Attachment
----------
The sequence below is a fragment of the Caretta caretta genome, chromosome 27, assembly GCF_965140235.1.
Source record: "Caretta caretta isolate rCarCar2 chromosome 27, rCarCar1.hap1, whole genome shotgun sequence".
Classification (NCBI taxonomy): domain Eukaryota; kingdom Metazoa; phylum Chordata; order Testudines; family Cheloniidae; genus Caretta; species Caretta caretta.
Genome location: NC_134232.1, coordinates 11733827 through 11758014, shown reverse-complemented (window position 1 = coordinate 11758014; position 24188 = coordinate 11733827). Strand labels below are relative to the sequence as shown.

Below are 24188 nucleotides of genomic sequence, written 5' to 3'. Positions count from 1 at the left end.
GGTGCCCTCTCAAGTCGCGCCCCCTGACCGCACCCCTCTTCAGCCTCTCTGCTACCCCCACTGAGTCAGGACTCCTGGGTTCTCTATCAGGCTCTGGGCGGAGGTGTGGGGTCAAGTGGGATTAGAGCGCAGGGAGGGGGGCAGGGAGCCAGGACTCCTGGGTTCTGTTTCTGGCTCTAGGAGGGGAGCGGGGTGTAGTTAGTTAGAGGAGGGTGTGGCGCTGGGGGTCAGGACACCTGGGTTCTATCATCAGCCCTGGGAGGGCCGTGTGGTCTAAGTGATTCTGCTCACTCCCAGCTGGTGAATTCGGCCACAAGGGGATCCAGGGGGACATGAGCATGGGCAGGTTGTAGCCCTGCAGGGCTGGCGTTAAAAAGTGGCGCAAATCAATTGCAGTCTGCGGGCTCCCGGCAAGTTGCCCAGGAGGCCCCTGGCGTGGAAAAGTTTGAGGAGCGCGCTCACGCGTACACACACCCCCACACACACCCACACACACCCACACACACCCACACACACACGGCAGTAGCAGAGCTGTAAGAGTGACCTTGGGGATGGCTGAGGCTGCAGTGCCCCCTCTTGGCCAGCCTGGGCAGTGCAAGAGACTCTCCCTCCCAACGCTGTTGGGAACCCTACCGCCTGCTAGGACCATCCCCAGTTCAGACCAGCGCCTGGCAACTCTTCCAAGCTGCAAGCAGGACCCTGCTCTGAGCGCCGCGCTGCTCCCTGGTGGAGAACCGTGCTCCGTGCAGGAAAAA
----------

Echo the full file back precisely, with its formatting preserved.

The sequence below is a fragment of the Caretta caretta genome, chromosome 27, assembly GCF_965140235.1.
Source record: "Caretta caretta isolate rCarCar2 chromosome 27, rCarCar1.hap1, whole genome shotgun sequence".
Classification (NCBI taxonomy): domain Eukaryota; kingdom Metazoa; phylum Chordata; order Testudines; family Cheloniidae; genus Caretta; species Caretta caretta.
Genome location: NC_134232.1, coordinates 11733827 through 11758014, shown reverse-complemented (window position 1 = coordinate 11758014; position 24188 = coordinate 11733827). Strand labels below are relative to the sequence as shown.

Below are 24188 nucleotides of genomic sequence, written 5' to 3'. Positions count from 1 at the left end.
GGTGCCCTCTCAAGTCGCGCCCCCTGACCGCACCCCTCTTCAGCCTCTCTGCTACCCCCACTGAGTCAGGACTCCTGGGTTCTCTATCAGGCTCTGGGCGGAGGTGTGGGGTCAAGTGGGATTAGAGCGCAGGGAGGGGGGCAGGGAGCCAGGACTCCTGGGTTCTGTTTCTGGCTCTAGGAGGGGAGCGGGGTGTAGTTAGTTAGAGGAGGGTGTGGCGCTGGGGGTCAGGACACCTGGGTTCTATCATCAGCCCTGGGAGGGCCGTGTGGTCTAAGTGATTCTGCTCACTCCCAGCTGGTGAATTCGGCCACAAGGGGATCCAGGGGGACATGAGCATGGGCAGGTTGTAGCCCTGCAGGGCTGGCGTTAAAAAGTGGCGCAAATCAATTGCAGTCTGCGGGCTCCCGGCAAGTTGCCCAGGAGGCCCCTGGCGTGGAAAAGTTTGAGGAGCGCGCTCACGCGTACACACACCCCCACACACACCCACACACACCCACACACACCCACACACACACGGCAGTAGCAGAGCTGTAAGAGTGACCTTGGGGATGGCTGAGGCTGCAGTGCCCCCTCTTGGCCAGCCTGGGCAGTGCAAGAGACTCTCCCTCCCAACGCTGTTGGGAACCCTACCGCCTGCTAGGACCATCCCCAGTTCAGACCAGCGCCTGGCAACTCTTCCAAGCTGCAAGCAGGACCCTGCTCTGAGCGCCGCGCTGCTCCCTGGTGGAGAACCGTGCTCCGTGCAGGAAAAA